The long-running conflict between Carter County Mayor Leon Humphrey and the Carter County Commission took a different twist during Tuesday’s commission meeting when the commission voted 16-5 to send a proposed private act to Nashville that would take away Humphrey’s supervision of the director of the Carter County Landfill.
Under state law, county mayors across the state have supervisory authority over directors of the departments created by their county governments, such as the landfill. The private act would take that authority from the Carter County mayor and give it to the Landfill Committee of the Carter County Commission. Only five commissioners voted against sending the private act to Nashville for approval. The five were: Ronnie Trivett, Charles Von Cannon, John Lewis, Bill Armstrong and Robert Gobble.
The proposed private act was initiated by Sonya Culler, a member of the Landfill Committee. The measure did not go through the Landfill Committee.
Culler said she took the action after speaking with landfill director Benny Lyons. She said that ever since she has been on the Landfill Committee, she has heard about the “great job” Lyons was doing. She said he has gotten the landfill expenses under control and found many great deals when it came time to purchase replacement equipment.
Despite his accomplishments, Lyons was “very uncomfortable,” Culler said, “because the mayor is scrutinizing him and undermining his authority with the (landfill) employees.
“Never in my life have I worked in such an environment,” Humphrey said. “Not a word of complaint was filed. ... This is confusing the issue.”
Von Cannon said the matter should have been taken to the Grievance Committee rather than taking it all the way to the state legislature.
The landfill has been the scene of considerable interest in the past few years from the mayor and the committee. Both have been especially committed to improving the county’s recycling program. The mayor has shown so much interest that he led the committee to Washington County to study its recycling efforts. On the committee, chairman Joel Street and Von Cannon have been especially committed to improving the county’s recycling program, especially with efforts to expand recycling in the school system.
During Tuesday’s discussion, Street said “Mr. Lyons told me he was torn between the Landfill Committee and the mayor. He said he did not feel comfortable responding to multiple entities.”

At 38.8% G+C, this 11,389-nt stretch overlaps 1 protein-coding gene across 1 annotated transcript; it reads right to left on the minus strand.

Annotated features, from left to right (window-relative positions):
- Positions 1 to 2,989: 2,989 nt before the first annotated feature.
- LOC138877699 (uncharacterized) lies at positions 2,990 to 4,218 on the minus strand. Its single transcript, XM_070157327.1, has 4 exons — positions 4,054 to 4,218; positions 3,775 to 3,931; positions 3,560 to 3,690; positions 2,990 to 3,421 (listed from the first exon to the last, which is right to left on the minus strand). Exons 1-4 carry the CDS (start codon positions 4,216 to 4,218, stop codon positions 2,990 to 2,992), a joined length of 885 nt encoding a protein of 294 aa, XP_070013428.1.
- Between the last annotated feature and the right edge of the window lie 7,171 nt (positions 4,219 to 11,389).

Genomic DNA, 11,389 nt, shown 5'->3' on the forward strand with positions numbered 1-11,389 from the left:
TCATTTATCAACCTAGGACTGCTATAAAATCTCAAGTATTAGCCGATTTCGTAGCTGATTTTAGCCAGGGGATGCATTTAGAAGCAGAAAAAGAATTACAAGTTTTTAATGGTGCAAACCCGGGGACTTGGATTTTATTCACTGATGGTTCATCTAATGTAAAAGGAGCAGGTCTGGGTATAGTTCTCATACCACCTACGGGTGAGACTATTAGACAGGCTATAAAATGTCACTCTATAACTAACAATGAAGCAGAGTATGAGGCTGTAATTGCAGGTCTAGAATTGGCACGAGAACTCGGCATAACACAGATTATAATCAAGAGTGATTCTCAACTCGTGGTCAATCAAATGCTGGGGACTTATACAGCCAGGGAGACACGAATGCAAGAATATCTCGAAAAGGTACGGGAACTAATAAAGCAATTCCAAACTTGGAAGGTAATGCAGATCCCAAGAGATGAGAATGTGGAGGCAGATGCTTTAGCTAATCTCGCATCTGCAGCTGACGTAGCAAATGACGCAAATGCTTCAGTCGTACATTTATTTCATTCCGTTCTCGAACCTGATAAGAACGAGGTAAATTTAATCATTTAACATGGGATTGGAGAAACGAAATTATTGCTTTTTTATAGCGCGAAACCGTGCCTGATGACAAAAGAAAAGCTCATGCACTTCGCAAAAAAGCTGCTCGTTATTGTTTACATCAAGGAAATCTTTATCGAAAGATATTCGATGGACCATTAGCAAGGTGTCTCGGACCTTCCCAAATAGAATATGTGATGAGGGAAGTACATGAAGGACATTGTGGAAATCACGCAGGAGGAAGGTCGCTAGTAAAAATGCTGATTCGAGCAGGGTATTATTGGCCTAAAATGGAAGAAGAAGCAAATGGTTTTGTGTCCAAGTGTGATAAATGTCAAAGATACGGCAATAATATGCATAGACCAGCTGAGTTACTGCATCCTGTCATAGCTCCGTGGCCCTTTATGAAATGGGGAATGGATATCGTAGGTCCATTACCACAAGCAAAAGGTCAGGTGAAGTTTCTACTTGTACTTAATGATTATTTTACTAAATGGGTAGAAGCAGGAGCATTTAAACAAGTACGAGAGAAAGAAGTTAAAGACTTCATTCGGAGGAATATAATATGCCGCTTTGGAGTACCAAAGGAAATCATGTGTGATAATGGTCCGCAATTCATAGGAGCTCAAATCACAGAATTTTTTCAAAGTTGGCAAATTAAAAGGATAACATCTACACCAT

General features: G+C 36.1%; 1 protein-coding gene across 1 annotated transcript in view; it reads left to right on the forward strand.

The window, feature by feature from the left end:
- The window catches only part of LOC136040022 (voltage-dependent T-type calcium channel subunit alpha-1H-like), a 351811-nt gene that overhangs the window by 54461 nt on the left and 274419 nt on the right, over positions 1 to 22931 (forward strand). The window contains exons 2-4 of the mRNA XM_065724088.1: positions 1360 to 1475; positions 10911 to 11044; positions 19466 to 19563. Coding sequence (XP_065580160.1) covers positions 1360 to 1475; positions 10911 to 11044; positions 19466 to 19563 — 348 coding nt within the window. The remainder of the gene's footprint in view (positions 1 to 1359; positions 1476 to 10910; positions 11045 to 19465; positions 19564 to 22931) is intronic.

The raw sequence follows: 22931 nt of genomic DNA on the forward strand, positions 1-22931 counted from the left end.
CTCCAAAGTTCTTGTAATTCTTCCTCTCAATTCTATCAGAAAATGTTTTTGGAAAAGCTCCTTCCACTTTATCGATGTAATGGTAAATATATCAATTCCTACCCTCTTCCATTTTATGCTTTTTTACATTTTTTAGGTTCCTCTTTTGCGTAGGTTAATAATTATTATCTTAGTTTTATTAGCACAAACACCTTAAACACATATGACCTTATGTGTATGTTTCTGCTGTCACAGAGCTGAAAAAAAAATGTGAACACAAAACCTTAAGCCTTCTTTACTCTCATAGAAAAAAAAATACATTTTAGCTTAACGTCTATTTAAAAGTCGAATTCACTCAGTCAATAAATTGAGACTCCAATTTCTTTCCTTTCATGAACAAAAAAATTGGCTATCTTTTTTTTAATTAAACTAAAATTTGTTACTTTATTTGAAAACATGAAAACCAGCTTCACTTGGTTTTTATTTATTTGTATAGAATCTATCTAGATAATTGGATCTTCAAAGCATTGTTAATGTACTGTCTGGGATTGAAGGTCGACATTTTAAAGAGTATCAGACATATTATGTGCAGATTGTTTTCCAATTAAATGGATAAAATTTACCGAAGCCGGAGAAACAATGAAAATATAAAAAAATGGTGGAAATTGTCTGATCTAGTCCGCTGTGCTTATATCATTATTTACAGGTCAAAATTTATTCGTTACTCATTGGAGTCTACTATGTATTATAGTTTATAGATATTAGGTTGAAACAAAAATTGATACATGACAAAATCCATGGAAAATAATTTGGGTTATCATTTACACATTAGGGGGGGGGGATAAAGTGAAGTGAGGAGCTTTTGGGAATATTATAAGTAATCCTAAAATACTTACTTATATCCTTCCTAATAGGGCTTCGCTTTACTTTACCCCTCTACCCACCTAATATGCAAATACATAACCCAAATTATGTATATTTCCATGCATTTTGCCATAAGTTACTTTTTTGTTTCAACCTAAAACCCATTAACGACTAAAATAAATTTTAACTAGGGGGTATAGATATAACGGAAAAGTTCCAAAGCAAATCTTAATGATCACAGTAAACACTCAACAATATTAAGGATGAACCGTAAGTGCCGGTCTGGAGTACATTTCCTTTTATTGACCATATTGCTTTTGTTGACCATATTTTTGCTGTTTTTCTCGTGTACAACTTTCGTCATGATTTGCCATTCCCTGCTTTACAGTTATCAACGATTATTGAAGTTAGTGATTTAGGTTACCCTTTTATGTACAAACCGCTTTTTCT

Humphrey took the opportunity during the debate to discuss his continuing call for decreasing the number of county commissioners from its current size of 24 commissioners. “We have to do what is in the best interest of the county,” Humphrey said.
Humphrey said placing the landfill director under the Landfill Committee is similar to what is taking place with the Highway Committee. He said Jack Perkins has been elected many times to serve the county as highway superintendent “and yet we have a Highway Committee.”
He said the county has invested $300,000 in the landfill recently and “there will be major expenses going forward ... you can’t manage by committee.”
A few days earlier, Humphrey had called the insertion of the private act proposal on the agenda as a “power grab” by the commission.
The sides were reversed from another proposed private act made a few years ago in which the mayor sought to change the act establishing the Carter County Planning Commission in such a way that Planning Director Chris Schuettler would have come under the supervision of the mayor rather than the Planning Commission.
The County Commission rejected the earlier private act proposal.
The private act to bring Lyons under the direction of the Landfill Committee will now be sent to Nashville for action by the General Assembly and signing into law by Gov. Bill Haslam.
In other matters, Bobbie Gouge-Dietz, a retired teacher at Happy Valley High School, was elected by the Commission to finish out Dickie Renfro’s unexpired term in the 5th District. Renfro resigned in late November and has moved to Florida.
The Siam Utility District came in for strong criticism from the commission and Humphrey for being unresponsive to its water customers. Humphrey said the utility district raised its rates by $7 as part of the funding plan to cover an $8.2 million bond issue for the recently completed Watauga River Regional Water Authority plant at Wilbur Lake. Several customers complained to Humphrey and their commissioners that they had not received any notice or explanation for the increase.
Commissioner John Lewis suggested a private act should be made to have the directors of the Siam Utility District elected by its customers, which is the way it is done in the First Utility District. Lewis’ motion did not receive the required 13 votes.